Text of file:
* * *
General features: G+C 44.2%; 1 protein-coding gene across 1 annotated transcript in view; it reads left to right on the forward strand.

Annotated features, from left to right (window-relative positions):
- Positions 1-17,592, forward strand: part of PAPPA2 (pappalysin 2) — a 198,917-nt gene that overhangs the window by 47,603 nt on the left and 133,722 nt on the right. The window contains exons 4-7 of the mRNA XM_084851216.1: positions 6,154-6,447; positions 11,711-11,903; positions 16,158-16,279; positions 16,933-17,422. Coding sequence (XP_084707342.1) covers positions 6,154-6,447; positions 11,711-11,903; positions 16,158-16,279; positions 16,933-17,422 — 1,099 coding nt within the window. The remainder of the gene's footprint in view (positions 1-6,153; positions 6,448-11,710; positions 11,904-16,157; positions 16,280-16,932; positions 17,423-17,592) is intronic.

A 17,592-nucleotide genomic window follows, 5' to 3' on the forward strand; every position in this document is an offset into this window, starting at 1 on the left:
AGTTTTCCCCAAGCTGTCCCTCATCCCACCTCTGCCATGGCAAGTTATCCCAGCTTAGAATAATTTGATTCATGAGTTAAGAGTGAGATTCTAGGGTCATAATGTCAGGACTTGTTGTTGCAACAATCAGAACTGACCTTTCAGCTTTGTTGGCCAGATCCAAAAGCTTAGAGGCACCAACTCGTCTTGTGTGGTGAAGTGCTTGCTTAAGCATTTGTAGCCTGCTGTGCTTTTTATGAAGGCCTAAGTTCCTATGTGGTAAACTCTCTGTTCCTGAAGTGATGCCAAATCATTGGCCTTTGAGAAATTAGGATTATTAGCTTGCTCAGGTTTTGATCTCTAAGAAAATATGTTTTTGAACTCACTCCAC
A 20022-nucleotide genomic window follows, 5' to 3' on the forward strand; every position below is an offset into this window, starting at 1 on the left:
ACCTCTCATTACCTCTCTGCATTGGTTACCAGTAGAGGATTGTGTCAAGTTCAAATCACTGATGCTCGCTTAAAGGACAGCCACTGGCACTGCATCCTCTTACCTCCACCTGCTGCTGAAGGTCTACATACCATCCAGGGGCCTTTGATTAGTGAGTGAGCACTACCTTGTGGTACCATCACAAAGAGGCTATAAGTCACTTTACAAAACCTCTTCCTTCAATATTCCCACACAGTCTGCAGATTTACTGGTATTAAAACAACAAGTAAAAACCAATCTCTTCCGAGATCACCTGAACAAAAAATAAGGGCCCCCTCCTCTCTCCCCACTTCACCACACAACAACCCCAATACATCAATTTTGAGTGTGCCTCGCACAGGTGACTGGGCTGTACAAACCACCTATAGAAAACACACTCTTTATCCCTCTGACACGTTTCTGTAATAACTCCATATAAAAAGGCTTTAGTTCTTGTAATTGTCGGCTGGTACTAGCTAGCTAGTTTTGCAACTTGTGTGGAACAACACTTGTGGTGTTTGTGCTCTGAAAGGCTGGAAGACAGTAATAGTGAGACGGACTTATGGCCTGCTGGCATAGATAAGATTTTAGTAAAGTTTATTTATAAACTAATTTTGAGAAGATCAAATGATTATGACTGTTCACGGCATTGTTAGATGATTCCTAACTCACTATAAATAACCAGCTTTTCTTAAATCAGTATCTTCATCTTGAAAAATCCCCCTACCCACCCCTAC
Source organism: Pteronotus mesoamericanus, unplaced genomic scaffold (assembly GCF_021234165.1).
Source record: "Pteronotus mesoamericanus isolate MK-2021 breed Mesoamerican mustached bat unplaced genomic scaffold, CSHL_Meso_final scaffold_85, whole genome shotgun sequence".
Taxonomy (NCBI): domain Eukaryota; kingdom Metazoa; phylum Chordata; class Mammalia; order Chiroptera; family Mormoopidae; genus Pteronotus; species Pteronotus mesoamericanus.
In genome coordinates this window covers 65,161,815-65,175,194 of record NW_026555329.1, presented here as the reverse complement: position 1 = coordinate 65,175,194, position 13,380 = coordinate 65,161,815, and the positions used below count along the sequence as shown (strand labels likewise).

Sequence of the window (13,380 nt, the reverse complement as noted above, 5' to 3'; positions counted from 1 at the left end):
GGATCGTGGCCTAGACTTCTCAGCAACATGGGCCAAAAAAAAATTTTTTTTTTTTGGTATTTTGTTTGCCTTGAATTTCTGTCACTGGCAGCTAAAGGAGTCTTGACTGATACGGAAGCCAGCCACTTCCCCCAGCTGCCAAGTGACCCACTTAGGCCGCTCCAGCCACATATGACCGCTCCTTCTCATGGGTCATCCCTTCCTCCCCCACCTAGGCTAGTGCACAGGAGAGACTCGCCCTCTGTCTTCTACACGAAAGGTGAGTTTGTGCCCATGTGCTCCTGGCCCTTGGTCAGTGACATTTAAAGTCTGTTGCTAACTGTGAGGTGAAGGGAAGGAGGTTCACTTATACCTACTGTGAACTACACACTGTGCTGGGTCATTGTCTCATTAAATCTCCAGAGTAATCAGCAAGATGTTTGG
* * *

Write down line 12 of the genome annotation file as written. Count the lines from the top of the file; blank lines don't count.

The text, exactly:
Sequence of the window (13,380 nt, the reverse complement as noted above, 5' to 3'; positions counted from 1 at the left end):